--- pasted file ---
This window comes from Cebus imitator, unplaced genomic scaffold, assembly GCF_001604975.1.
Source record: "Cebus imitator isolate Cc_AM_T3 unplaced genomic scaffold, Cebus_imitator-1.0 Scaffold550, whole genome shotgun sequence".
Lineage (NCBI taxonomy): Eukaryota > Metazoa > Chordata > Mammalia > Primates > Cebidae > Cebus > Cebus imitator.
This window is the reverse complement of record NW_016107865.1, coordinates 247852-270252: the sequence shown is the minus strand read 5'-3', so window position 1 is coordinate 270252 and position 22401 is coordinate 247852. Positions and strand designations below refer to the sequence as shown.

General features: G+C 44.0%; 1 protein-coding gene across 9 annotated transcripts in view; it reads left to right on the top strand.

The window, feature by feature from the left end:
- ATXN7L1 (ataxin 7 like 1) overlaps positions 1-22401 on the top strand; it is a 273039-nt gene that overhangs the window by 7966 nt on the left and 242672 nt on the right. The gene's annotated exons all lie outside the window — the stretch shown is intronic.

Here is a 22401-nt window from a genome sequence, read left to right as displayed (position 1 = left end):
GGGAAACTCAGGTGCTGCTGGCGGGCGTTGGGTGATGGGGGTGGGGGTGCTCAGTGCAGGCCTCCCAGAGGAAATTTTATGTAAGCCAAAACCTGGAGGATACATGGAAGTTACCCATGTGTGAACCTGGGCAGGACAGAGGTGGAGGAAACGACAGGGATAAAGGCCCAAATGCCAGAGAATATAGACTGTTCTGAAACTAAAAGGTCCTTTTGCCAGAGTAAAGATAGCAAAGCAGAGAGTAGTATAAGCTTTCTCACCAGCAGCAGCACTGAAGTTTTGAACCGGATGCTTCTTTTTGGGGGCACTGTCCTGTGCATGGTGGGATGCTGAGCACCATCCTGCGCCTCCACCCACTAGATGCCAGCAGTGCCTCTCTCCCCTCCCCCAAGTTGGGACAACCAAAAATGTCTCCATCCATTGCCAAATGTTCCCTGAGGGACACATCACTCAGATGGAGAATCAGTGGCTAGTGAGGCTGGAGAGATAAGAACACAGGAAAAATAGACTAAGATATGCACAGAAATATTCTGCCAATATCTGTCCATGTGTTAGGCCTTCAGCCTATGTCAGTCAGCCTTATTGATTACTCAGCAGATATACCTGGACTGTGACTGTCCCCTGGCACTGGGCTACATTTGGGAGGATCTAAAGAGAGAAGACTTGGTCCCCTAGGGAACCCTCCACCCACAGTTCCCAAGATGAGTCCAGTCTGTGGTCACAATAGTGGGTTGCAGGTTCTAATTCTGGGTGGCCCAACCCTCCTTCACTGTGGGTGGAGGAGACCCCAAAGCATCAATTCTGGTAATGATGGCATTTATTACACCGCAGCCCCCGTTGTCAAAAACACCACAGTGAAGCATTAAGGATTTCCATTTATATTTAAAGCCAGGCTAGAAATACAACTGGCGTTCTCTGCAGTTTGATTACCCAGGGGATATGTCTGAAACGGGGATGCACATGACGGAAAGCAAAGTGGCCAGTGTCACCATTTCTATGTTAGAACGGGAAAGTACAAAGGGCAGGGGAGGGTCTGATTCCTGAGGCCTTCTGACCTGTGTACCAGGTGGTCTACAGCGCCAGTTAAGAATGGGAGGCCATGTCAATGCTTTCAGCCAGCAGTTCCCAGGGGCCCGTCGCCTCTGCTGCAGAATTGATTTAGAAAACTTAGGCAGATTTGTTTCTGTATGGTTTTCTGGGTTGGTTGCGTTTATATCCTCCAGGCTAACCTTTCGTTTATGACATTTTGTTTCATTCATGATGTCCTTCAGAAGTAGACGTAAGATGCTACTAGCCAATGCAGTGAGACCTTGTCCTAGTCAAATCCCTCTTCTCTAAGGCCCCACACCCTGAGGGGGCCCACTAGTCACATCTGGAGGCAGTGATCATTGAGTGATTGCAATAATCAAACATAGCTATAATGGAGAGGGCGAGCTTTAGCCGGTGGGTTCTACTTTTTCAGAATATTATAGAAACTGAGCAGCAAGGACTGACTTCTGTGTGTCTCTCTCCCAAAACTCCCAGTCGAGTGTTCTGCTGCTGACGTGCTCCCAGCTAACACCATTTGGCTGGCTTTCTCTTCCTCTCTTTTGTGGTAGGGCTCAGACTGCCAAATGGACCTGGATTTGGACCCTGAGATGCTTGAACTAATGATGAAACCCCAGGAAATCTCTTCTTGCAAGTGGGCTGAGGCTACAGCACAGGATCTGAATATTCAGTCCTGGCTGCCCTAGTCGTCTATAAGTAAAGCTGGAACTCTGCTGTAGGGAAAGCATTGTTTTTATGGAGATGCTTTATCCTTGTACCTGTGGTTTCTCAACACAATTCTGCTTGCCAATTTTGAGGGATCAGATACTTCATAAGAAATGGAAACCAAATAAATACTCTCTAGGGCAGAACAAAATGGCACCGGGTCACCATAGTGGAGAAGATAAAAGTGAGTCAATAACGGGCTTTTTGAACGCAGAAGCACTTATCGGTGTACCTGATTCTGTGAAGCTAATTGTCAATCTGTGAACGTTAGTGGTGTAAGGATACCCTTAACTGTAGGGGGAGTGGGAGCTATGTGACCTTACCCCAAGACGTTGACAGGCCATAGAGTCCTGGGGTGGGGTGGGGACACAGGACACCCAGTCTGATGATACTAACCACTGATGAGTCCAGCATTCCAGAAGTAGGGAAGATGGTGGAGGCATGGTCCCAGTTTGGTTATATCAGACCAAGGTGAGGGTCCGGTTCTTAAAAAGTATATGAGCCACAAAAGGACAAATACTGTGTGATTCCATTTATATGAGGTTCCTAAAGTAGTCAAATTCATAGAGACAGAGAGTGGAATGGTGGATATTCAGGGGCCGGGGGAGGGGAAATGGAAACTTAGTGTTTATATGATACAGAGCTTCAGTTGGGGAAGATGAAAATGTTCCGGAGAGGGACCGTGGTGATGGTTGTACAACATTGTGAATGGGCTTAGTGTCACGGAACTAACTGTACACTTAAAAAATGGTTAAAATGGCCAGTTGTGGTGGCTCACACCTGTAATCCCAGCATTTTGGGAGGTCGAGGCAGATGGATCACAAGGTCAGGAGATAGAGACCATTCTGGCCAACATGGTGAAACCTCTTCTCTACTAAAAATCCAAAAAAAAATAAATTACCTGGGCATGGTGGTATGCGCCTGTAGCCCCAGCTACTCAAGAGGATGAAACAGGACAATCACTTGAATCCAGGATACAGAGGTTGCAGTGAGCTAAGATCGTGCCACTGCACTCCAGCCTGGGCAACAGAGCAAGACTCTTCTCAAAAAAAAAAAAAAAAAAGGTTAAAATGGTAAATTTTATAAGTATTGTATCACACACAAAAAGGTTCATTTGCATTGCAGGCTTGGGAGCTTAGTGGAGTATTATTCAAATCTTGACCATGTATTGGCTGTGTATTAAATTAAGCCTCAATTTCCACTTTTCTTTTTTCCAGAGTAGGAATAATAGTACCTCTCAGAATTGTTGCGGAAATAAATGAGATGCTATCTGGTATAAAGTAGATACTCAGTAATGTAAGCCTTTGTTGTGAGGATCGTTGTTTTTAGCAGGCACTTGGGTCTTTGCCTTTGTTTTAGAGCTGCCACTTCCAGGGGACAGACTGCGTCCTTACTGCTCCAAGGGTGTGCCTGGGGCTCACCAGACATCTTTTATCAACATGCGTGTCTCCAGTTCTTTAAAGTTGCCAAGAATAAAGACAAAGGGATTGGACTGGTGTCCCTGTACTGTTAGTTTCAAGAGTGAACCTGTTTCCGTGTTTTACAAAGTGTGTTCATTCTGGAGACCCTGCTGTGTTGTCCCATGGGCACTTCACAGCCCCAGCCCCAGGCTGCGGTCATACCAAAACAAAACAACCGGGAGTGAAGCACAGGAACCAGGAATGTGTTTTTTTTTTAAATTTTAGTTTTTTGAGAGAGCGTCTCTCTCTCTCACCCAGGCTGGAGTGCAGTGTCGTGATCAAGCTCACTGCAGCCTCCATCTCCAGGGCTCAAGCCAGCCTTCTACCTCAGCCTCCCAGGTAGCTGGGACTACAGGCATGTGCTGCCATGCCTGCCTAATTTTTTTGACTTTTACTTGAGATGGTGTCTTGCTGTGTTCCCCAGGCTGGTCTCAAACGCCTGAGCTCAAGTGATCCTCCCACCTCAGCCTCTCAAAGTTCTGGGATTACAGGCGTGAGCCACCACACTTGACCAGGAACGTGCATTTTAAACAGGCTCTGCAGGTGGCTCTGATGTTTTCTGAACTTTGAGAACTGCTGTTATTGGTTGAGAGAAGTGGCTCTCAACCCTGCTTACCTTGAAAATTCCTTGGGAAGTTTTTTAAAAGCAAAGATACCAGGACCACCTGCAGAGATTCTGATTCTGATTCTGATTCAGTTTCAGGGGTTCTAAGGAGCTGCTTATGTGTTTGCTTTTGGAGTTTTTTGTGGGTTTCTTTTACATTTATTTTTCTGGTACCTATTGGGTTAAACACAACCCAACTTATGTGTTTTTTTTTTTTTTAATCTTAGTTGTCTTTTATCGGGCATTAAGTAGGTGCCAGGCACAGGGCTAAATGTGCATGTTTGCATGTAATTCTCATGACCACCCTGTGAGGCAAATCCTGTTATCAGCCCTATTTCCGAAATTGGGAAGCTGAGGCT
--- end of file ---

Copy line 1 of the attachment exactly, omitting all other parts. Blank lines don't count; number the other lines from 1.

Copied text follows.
This window comes from Cebus imitator, unplaced genomic scaffold, assembly GCF_001604975.1.